Hughlings Jackson, reputed to be the ''father'' of the modern concept of epilepsy, defined epilepsy about 100 years ago as ''an episodic disorder of the nervous system arising from the excessively synchronous and sustained discharge of a group of neurons''. Such a definition implies that, in addition to the seizure, there are disturbances in both motor and cognitive function. Hughlings Jackson also noted that a single seizure is not indicative of epilepsy, but he did not exclude seizures that are secondary to systemic metabolic disorders - such seizures would not be included in the classification of epilepsy today. The main importance of this definition is that it emphasized for the first time that epilepsy has a neuropathological basis and suggested that excitatory and inhibitory neurotransmitter processes are probably involved in the causation of the symptoms.

The term ''epilepsy'' applies to a group of disorders that are characterized by sudden and transient episodes (seizures) of motor (convulsions), sensory, autonomous or psychic origin. The seizures are usually correlated with abnormal and excessive discharges in the brain and can be visualized on the electroencephalogram (EEG).

The epilepsies are estimated to affect 20-40 million individuals worldwide and are more common in children than in adults. They are classified into two broad groups: primary or idiopathic epilepsy is the term applied to those types for which no specific cause can be identified, and secondary or symptomatic epilepsy arises when the symptoms are associated with trauma, neoplasm, infection, cerebrovascular disease or some other physically induced lesion of the brain. Seizures that accompany severe metabolic disturbances are not classified as epilepsy.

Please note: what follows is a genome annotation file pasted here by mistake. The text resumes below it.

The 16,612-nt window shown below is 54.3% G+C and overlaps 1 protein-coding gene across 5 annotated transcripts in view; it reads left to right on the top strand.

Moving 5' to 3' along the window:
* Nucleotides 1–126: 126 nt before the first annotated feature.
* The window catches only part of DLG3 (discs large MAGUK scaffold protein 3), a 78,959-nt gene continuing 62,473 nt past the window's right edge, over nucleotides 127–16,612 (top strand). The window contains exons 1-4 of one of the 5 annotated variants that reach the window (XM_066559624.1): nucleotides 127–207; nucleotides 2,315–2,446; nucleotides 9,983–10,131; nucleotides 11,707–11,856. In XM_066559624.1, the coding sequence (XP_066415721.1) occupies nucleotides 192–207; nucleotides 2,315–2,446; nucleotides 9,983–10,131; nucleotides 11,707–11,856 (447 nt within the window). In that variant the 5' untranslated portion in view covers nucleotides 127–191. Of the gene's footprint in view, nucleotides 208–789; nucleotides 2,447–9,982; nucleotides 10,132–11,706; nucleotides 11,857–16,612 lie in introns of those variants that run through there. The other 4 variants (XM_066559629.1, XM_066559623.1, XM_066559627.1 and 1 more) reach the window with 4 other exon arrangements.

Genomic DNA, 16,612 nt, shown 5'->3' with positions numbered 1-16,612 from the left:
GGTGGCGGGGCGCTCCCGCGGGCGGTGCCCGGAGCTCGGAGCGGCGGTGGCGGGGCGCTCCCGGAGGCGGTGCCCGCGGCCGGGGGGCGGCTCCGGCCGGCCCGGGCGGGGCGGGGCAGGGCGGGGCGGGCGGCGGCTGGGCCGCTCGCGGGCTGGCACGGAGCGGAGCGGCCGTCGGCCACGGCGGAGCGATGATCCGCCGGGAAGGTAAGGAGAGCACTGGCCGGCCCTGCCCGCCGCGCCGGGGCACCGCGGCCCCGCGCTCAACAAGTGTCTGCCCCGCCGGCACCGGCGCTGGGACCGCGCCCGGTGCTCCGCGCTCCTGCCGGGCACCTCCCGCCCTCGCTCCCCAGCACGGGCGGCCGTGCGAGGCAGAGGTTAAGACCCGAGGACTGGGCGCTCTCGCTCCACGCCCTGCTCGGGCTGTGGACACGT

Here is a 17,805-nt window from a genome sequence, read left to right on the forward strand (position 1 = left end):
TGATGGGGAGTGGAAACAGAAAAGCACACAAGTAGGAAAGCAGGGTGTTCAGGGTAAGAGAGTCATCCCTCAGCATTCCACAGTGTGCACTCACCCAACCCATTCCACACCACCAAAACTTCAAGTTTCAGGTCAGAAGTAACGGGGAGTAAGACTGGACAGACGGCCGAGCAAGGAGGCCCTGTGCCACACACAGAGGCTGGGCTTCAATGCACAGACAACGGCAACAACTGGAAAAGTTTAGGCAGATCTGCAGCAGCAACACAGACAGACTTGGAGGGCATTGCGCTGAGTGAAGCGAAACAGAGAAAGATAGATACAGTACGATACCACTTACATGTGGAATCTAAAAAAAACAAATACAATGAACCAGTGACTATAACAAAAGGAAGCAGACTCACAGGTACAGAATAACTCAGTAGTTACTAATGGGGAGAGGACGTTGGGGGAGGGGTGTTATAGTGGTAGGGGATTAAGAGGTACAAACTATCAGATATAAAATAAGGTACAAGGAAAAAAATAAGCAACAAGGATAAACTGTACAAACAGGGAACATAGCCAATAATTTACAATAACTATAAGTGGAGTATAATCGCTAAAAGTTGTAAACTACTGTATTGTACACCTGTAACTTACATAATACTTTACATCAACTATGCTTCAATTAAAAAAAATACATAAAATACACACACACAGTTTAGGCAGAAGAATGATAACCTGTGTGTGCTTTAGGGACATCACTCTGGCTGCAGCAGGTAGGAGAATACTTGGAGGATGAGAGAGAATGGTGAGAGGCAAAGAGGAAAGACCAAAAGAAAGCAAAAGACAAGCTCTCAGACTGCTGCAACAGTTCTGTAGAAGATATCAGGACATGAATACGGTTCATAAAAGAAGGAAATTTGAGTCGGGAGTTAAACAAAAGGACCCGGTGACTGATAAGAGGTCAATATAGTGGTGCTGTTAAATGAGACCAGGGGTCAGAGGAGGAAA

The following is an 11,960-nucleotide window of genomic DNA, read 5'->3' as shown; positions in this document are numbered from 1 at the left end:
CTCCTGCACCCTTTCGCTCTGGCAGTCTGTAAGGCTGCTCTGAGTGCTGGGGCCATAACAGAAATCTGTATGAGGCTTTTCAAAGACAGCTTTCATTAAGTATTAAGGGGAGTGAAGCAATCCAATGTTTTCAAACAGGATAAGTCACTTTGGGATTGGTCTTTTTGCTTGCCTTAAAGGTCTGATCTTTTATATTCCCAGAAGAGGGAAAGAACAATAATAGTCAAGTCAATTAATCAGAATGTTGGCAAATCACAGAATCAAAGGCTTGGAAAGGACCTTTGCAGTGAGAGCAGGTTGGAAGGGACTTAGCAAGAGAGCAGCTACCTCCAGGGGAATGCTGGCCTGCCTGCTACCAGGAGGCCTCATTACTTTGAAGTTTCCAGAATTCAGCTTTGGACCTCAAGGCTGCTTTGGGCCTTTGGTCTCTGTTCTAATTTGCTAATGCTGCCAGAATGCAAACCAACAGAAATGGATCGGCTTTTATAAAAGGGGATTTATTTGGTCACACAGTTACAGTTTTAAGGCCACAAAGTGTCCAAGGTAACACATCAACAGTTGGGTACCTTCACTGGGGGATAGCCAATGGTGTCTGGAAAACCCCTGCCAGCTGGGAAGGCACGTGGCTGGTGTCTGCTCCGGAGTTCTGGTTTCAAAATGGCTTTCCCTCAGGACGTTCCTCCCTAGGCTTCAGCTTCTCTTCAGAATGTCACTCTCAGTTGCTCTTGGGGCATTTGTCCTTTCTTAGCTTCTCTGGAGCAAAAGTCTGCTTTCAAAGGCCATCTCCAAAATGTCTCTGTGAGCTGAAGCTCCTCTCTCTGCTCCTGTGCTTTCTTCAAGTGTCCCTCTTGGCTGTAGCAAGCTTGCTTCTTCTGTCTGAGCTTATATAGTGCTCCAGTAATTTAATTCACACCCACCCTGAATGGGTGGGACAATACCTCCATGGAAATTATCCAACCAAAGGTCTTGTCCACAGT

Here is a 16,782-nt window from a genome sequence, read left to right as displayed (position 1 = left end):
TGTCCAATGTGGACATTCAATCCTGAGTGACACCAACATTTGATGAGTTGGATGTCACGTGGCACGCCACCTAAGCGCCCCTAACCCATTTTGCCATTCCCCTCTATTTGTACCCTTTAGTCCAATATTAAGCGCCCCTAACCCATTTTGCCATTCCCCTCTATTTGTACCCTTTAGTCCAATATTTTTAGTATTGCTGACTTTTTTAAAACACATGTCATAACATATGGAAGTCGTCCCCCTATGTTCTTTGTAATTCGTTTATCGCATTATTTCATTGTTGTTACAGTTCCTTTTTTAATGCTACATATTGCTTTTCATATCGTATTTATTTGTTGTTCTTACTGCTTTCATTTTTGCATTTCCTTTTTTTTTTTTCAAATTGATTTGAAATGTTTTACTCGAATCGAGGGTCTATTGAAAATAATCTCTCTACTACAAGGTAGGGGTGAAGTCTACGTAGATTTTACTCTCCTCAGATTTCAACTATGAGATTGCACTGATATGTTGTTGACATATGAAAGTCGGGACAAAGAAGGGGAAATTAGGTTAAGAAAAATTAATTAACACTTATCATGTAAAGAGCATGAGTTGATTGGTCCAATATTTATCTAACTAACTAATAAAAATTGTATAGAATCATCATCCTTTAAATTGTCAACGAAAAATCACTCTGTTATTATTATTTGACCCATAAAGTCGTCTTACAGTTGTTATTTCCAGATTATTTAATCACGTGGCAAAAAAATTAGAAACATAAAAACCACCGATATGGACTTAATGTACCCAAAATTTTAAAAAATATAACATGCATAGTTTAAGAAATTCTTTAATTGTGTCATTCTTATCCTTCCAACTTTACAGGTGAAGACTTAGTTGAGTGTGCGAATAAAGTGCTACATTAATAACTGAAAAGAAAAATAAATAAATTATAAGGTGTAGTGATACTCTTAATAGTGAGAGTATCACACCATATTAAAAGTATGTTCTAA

For the purpose of drug treatment, the epilepsies are classified according to the seizure type. The classification generally used is based on that proposed by the Commission on Classification and Terminology of the International League against Epilepsy. The main groups are:

Fundamentals of Psychopharmacology. Third Edition. By Brian E. Leonard © 2003 John Wiley & Sons, Ltd. ISBN 0 471 52178 7

1. Partial (focal) seizures, or seizures initiated locally in the brain. These include:

(a) Simple partial seizures, which encompass focal motor attacks and seizures with somatosensory signs or psychic symptoms.

(b) Complex partial seizures, including temporal lobe or psychomotor seizures where consciousness is impaired; these may begin as simple partial seizures.

(c) Secondary generalized seizures, which commence as (a) or (b) but later develop into generalized tonic-clonic, clonic or tonic seizures.

2. Generalized seizures, including bilateral symmetrical seizures or seizures without local onset. This group includes:

(a) Clonic, tonic and tonic-clonic seizures

(b) Myoclonic seizures.

(c) Absence and atypical absence seizures.

(d) Atonic seizures.

This classification does not take into account the frequency, duration or causes of precipitation of the seizure. Any type of attack that is maintained for more than 1 hour is termed status epilepticus, which may be qualified as focal or generalized.

The changes in the cortical EEG of patients with different types of epilepsy are illustrated in Figures 12.1, 12.2 and 12.3.

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